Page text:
And yet The Ring isn't a bad little chiller. I won't use the original foreign film to bludgeon the Hollywood remake into a quivering, bloody pulp. On the contrary, this Ring is about on a par with its "98 inspiration: If that movie was more successful at sustaining mood, this one does a better job of answering some of the plot-related questions the first film left hanging.
The story (which originally sprang to life in a novel by Koji Suzuki) centers around the existence of a videocassette that causes death to anyone who dares watch it. So what exactly is on this terrible tape? Outtakes from The Anna Nicole Show? Footage of the Liza Minnelli-David Gest wedding? The torturous Vanilla Ice bomb Cool As Ice? Actually, none of the above; instead, it turns out to be a series of grainy, bizarre images that would be right at home in a music video by, say, Nine Inch Nails or Metallica. Still, with a major boost from the sound effects crew, this video footage manages to muster some of the edginess that the rest of the movie largely fails to locate.
After her teenage niece and her friends mysteriously die exactly seven days after viewing the video, a reporter (Naomi Watts) suspects this may be more than an urban legend, so she tracks down the tape and watches it. Then a hunky guy (Martin Henderson) who's either her ex-husband or her ex-boyfriend (the movie never bothers to clarify) watches the tape. And then their spooky young son (David Dorfman, too self-important in that smug, Macaulay Culkin manner to be effective) watches the tape. In essence, they're all doomed, but rather than return their Blockbuster membership cards and wait patiently for the end, they study the footage for hidden clues that might save their lives.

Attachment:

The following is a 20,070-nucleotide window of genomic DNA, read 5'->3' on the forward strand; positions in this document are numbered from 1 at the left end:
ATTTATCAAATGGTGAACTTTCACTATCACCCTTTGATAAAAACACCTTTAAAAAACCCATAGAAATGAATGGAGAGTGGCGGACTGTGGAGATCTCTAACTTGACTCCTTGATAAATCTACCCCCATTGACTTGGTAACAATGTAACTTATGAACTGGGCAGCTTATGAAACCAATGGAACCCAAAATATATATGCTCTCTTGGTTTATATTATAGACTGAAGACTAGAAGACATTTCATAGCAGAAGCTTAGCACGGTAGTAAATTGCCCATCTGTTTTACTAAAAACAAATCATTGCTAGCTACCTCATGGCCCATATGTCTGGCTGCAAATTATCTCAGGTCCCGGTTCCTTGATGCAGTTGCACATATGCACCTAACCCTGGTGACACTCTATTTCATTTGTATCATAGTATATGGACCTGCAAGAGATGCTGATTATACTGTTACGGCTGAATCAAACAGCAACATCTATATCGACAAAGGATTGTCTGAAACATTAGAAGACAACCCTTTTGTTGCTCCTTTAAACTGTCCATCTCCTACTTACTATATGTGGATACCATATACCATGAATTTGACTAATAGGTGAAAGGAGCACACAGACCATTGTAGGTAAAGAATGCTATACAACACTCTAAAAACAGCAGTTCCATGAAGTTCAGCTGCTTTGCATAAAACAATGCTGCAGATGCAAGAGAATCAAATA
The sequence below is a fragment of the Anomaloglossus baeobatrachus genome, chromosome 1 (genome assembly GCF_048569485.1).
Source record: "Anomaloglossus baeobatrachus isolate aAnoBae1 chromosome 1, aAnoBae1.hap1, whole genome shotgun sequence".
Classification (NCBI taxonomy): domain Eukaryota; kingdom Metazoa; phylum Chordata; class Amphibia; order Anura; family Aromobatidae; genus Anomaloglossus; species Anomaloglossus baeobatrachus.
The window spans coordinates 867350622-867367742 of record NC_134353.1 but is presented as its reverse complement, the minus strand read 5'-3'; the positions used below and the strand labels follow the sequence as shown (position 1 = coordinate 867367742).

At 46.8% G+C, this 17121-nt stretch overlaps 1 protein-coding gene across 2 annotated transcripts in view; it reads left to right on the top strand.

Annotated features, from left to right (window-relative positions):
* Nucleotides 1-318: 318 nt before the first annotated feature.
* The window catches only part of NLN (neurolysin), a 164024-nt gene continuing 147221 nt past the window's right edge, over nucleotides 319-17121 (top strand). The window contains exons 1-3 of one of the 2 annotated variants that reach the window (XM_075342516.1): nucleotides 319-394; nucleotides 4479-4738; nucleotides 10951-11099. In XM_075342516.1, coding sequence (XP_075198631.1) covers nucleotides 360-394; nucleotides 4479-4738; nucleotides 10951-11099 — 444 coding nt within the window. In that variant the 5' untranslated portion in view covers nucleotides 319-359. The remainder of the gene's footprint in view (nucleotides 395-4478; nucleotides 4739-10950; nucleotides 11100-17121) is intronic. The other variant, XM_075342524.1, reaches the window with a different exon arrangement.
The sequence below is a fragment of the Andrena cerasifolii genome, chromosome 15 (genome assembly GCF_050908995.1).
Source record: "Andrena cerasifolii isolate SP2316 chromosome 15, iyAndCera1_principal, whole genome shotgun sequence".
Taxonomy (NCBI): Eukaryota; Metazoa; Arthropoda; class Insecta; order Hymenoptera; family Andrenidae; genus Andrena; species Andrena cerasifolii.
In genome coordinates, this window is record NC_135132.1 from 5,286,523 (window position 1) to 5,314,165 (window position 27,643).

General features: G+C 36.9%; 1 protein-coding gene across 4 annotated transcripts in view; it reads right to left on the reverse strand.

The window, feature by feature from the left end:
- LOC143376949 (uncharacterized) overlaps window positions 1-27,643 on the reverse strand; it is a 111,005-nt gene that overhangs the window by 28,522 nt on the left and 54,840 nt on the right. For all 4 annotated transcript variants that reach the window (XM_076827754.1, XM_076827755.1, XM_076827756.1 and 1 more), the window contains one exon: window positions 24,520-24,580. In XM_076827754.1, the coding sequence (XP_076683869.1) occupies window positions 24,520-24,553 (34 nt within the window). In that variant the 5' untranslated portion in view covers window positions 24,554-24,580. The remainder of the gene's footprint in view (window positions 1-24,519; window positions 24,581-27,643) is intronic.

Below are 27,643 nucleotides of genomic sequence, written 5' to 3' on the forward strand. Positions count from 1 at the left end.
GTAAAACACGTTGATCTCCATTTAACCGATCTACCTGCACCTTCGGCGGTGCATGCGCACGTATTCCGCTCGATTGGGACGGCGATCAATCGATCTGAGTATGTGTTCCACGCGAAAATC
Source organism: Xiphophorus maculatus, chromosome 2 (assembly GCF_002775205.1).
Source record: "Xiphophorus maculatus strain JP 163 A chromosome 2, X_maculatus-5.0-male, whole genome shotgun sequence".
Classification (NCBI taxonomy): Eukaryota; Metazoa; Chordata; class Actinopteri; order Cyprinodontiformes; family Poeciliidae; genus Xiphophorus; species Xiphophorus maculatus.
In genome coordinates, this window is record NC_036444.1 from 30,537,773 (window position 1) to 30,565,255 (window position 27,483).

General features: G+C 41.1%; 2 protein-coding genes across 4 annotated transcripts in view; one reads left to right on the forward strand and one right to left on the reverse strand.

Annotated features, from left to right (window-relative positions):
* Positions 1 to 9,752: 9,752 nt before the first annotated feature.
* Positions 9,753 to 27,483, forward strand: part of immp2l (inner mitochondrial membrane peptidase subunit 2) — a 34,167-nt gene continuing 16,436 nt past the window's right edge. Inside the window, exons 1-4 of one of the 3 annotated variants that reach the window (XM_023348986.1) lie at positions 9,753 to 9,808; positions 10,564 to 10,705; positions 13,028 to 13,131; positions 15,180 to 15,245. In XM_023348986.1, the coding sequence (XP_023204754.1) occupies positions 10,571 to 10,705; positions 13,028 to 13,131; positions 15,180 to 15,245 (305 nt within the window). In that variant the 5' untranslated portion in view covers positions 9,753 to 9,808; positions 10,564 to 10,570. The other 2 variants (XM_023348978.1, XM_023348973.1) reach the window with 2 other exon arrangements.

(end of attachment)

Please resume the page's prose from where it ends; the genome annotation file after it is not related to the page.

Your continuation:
In his short movie career, director Gore Verbinski has certainly been someone to watch. He made the highly engaging Mouse Hunt, perhaps the only Home Alone clone that worked, and then pissed off fans of Julia Roberts and Brad Pitt by placing them (and keeping them apart most of the time) in the entertaining yet unconventional oddity The Mexican. Yet the quirky light touch that served Verbinski well on those projects has hampered him here: For a movie built around a piece of film containing unsettling images, The Ring is itself a rather tame undertaking, never building the finger-curling sense of dread that's demanded by the material. Even the chilling centerpiece of the Japanese version -- a creep-out scene involving a woman and a well -- fails to evoke as much of a response when it's dutifully recreated here.
At the same time, Verbinski clearly respects the genre, meaning that we're not bombarded by the usual cheap scares and smarmy in-jokes that have all but strangled this once-effective genre. And he scored a casting coup by landing Watts in her first appearance since her amazing breakthrough performance in last year's Mulholland Drive. Certainly, after the complexity of her role in that David Lynch offering, the straightforward part of an intrepid reporter must have seemed like a cakewalk. Her presence is appreciated, but now it's time for her to move onto bigger and better projects.